The eurozone's four main countries are pushing to tax internet giants on their turnover rather than on their profits, in an effort to prevent them from taking advantage of low tax rates in some member states.
EU big four push to tax internet giants
In a letter to the Estonian EU presidency and the European Commission, the finance ministers of France, Germany, Italy and Spain ask the EU executive to design an "equalisation tax" on turnover, so internet companies can pay tax where they make money rather than where they registered - writes euobserver.com.
At the moment, companies such as Google, Apple, Facebook and Amazon - the so-called Gafa - can pay minimal taxes in Europe thanks to subsidiaries in low tax rate countries like Ireland.
Their profits are reported where the subsidiary is, even if revenues are generated in other countries.
Earlier this year, French judges said that Google was not required to pay over €1 billion in taxes on revenues made through its AdWords service, because it has no "permanent establishment" in France.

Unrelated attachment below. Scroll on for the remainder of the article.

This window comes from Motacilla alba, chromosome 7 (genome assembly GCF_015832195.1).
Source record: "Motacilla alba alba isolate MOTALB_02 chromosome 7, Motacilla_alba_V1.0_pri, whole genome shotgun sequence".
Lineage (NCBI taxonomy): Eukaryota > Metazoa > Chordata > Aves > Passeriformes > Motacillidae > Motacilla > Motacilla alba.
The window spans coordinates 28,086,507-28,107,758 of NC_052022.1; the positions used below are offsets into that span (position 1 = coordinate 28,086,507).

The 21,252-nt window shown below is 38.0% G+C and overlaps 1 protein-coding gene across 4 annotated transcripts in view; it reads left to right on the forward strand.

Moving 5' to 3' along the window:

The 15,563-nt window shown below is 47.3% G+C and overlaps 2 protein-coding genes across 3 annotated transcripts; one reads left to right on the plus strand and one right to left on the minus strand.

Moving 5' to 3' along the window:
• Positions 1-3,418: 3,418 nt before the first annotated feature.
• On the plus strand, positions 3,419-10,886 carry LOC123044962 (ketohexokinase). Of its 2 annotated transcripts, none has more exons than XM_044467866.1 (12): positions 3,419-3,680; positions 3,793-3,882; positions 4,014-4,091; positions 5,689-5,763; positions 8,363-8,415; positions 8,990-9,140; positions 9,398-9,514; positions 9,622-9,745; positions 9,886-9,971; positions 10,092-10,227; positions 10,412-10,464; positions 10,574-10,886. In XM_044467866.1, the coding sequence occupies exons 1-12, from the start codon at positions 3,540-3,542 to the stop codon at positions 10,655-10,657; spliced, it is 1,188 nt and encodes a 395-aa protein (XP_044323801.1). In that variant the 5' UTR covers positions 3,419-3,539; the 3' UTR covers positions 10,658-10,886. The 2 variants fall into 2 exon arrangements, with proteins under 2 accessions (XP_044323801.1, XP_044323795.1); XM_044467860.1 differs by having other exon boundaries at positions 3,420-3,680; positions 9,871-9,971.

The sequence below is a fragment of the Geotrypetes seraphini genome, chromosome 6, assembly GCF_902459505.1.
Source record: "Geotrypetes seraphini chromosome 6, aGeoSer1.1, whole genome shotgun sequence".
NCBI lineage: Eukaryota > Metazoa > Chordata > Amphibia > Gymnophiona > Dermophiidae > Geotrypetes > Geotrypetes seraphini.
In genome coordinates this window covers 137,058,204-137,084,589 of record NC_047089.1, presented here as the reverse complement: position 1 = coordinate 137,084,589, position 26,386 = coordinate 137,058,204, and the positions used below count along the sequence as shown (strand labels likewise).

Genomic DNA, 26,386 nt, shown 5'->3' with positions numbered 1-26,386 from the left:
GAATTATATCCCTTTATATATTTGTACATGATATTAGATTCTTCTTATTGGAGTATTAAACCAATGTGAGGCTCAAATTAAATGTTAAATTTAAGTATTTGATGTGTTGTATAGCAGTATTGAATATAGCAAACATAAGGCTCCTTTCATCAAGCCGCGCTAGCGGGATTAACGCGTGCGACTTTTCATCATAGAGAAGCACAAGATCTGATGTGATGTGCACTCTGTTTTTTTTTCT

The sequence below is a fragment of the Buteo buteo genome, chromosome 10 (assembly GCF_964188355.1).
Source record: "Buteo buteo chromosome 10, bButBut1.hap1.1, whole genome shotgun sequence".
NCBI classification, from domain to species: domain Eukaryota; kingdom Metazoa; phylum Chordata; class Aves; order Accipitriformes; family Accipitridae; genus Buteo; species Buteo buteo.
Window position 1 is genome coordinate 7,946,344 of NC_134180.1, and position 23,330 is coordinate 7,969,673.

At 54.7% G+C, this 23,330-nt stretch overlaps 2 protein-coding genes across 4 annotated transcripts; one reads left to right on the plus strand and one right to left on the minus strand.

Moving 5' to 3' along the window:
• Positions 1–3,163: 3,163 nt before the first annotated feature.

"We should no longer accept that these companies do business in Europe while paying minimal amounts of tax to our treasuries," the ministers say in their letter.
They insist that the issue is a question of "economic efficiency," as well as justice and sovereignty.
France's Bruno Le Maire, Germany's Wolfgang Schaeuble, Italy's Pier-Carlo Padoan and Spain's Luis de Guindos will present their proposal at an informal meeting of finance ministers in Tallinn later this week.
The idea was pushed by Lemaire over summer, with Germany reluctant to follow. Schaeuble eventually joined his French colleague and they were followed by Padoan and de Guindos.
Their letter follows an Estonian proposal last week to tax internet companies in countries where they make profits, not only where they are registered.
The proposal would take into account their digital presence rather than physical presence in countries.
The discussions come ahead of a digital summit in Tallinn on 29 September, where EU leaders will discuss how the digital sector can boost the EU's economy in the long term.
Questions of innovation, but also cybersecurity, e-governance and taxation will be on the table.
Read more news of Tallinn on our site.